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Feedback, feedback and more feedback

I've recently received the final report from the Conference Organizing company that looked after the New Zealand Institute of Physics (NZIP) conference, back in July. The report includes such things as the final accounts, the breakdown of who attended, and feedback from participants. It's the feedback that is particularly interesting. 

When we attend an event, it's usual to find a piece of paper thrust in front of us before we leave, asking for feedback. Nowadays, it's often an electronic form that comes to your inbox. And it's easy to ignore it. However, what we write is really valuable to the event organizer. How are they going to know what went well and what didn't go  well, unless people tell them? If something needs changing, the organizer needs to know about it. Likewise, if something was really appreciated, the organizer wants to know too - so they're not tempted to remove it for their next group of people. I've just had an email arrive asking for feedback on the metrology conference I went to last month. It would have taken about a second to hit the delete key. However, having been part of the organization of NZIP 2015, I know that any feedback I give will be very valuable to the organizers. Hence I took a couple of minutes to put some things down in words for them. 

So, what of the feedback for NZIP 2015? I'm fairly confident that several of the delegates will be reading this, so here's a flavour of the comments:

First the positives. (Actually, I would say ALL (sensible) feedback is positive feedback, since it helps to improve things. But by positive here, I mean things people thought went well or they appreciated.) There were many (eight, in fact) comments about how the conference was enjoyable and greatly appreciated.  It was fun to be at. For example:

I am glad I attended the conference this year (for the first time). The distance travelled and the days spent out of the school holidays was worth it.

Our choice of speakers went down well:

Thank you for such a well though out line-up of speakers

There were also many pertaining to the conference's ability to draw high-school teachers and university researchers together. For example...

As an interloper from a more chemistry-based focus, I really enjoyed the full participation of high-school teachers and the strong emphasis on teaching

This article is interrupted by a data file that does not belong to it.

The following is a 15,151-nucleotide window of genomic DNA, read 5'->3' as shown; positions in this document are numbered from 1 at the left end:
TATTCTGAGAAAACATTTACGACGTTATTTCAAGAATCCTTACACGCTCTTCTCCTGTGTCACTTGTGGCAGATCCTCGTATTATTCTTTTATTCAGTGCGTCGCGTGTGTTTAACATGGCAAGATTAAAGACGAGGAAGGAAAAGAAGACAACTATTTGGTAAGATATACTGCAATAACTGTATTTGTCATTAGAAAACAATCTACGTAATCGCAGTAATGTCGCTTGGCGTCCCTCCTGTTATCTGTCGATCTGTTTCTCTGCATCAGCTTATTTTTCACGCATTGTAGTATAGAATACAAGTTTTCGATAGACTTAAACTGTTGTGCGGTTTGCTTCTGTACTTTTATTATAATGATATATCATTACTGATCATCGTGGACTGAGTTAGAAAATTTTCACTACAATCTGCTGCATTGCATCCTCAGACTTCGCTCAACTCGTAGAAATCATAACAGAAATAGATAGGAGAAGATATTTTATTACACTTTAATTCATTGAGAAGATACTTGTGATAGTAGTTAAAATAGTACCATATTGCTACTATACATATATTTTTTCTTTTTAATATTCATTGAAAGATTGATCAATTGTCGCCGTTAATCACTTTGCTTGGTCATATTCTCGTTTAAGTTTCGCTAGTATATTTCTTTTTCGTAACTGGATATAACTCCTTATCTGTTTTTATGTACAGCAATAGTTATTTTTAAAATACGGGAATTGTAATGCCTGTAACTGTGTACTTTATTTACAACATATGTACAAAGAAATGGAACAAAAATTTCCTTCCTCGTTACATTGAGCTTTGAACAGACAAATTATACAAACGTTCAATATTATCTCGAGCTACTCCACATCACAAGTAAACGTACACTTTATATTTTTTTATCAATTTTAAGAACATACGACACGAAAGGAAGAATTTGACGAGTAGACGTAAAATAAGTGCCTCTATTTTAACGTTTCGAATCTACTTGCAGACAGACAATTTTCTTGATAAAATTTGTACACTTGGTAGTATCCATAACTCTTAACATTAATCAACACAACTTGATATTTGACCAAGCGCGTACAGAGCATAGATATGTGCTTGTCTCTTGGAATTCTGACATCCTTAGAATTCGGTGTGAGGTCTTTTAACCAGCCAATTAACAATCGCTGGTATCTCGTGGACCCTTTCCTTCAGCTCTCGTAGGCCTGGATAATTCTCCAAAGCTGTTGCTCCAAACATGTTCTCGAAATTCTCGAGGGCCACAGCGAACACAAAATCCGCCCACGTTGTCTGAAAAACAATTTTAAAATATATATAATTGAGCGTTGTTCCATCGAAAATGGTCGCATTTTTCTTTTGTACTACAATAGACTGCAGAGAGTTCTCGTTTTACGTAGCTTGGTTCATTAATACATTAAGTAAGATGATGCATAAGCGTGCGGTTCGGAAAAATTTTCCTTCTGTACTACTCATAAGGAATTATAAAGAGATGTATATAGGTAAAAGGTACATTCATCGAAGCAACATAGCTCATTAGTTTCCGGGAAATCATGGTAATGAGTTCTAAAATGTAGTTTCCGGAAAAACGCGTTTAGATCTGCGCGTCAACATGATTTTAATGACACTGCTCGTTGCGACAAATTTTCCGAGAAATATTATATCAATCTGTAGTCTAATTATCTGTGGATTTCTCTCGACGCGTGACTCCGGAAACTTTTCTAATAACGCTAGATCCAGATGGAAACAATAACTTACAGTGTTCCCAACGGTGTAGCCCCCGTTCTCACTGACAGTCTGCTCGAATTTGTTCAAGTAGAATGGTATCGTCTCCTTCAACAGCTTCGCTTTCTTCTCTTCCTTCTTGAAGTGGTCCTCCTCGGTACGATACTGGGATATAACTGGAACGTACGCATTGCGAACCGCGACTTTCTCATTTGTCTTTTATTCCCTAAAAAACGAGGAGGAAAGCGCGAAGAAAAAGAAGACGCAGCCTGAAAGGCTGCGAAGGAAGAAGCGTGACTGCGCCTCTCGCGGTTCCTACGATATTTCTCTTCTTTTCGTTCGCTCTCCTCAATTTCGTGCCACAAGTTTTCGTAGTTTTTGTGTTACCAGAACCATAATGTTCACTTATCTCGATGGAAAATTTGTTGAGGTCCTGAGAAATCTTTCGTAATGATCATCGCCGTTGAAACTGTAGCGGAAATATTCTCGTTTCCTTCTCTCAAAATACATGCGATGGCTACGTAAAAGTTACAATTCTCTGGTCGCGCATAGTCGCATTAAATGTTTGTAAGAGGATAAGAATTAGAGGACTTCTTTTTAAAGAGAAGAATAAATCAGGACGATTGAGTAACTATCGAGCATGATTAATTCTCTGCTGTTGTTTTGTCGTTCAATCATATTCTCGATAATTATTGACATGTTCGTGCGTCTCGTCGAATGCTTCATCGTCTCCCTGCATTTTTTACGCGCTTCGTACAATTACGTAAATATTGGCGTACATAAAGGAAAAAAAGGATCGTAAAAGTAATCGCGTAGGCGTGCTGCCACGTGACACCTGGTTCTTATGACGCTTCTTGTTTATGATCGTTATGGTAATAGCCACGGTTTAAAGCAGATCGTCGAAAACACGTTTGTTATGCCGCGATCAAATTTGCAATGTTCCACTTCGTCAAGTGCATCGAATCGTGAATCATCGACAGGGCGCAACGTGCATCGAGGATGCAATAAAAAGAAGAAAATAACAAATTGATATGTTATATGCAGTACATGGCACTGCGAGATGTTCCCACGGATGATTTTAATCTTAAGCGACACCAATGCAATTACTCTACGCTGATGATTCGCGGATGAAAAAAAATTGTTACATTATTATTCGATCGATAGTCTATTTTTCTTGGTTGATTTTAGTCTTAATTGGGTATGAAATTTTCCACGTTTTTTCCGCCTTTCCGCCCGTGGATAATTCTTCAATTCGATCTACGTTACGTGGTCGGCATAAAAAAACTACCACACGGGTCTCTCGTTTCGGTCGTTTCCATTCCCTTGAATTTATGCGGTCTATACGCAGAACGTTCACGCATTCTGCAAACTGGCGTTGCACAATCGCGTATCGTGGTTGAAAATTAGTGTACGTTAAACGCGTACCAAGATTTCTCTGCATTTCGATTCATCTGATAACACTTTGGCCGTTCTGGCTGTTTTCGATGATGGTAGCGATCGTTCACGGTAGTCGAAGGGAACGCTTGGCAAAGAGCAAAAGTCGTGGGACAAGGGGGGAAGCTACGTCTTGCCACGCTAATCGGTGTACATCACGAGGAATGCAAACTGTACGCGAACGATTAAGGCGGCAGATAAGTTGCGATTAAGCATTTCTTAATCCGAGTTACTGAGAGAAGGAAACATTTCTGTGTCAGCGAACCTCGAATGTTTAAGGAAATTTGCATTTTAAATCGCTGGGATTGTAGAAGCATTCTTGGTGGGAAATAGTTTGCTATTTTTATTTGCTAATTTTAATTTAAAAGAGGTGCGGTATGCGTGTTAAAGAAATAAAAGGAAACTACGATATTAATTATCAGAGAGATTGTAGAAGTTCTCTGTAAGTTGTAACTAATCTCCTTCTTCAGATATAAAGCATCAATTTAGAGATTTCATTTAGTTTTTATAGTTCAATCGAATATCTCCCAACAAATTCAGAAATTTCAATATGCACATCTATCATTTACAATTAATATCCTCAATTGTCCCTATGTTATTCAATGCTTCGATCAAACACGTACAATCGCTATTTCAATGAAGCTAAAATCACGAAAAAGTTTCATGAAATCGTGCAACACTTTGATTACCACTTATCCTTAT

Many people liked the venue (University of Waikato in Hamilton), though I wonder if these are locally based (Waikato, Bay of Plenty) participants who have endured many years with the NZIP conference located far away. There were equally those who didn't appreciate having a conference in Hamilton...

Now the not so good. By far and away the largest single theme was one over which we had little control: the food. 

Food was AWFUL and there was not enough

...and there were another sixteen comments along the same lines. We ran out of food on the first day. The reason the caterer's gave was uncomfortably erudite - there were too many males at the conference. The gender-imbalance in physics is of course a big issue in itself. I won't pursue that further in this entry. One relies on caterers to get it right, and in this case they were thrown by the uncharacteristically large appetites of the male-dominated physics population. 

Cost was another issue. Some thought the registration fees were too high, and others that airfares to Hamilton are too expensive (and therefore we should have held the conference in Auckland or Wellington, though presumably that comes at extra cost on accommodation). Setting registration fees is a real balancing act for a small professional body like NZIP. Conferences are expensive things to run. Getting good keynote speakers (which we evidently did) costs. But saving money on food (which we also evidently did, though perhaps inadvertently) isn't appreciated. For the record, we made a profit of nearly $4,000 for this conference, but that has to be put into perspective of a thumping loss (around $10k) made the previous time. I doubt many professional bodies of NZIP's size make money out of conferences in the long-run. If the fees are too high, we lose participants. If the fees are too low, we don't cover our costs. It is very much a fine line. 

There were comments regarding parallel streams. Some people like them (you get to choose which presentation to attend) but when there are two or more presentations that you'd like to be at that are scheduled for the same time it gets difficult.

It's a hard one, but there were several presentations on at the same time that I would have liked to have gone to.

Getting a programme together is hard work. It's like doing a seating plan for a wedding reception - it sounds easy until you actually try to do it. It's tied up with issues such as "how long should the conference be" (longer conferences mean more cost to the participants in time and money) and "how much free time should there be in the conference?" We had comments on both those issues too. It certainly isn't helped by the extra-ordinary ability of academics not to be able to submit abstracts by deadlines, or even extended deadlines. (And we moan at students who don't submit on time...) 

So where is NZIP going for 2017? Who will be the keynote speakers? What will the fees be? What strange concoction of after-dinner entertainment will be proposed? All of these questions are, as far as I know, still undecided, If you have thoughts, please let NZIP know. 






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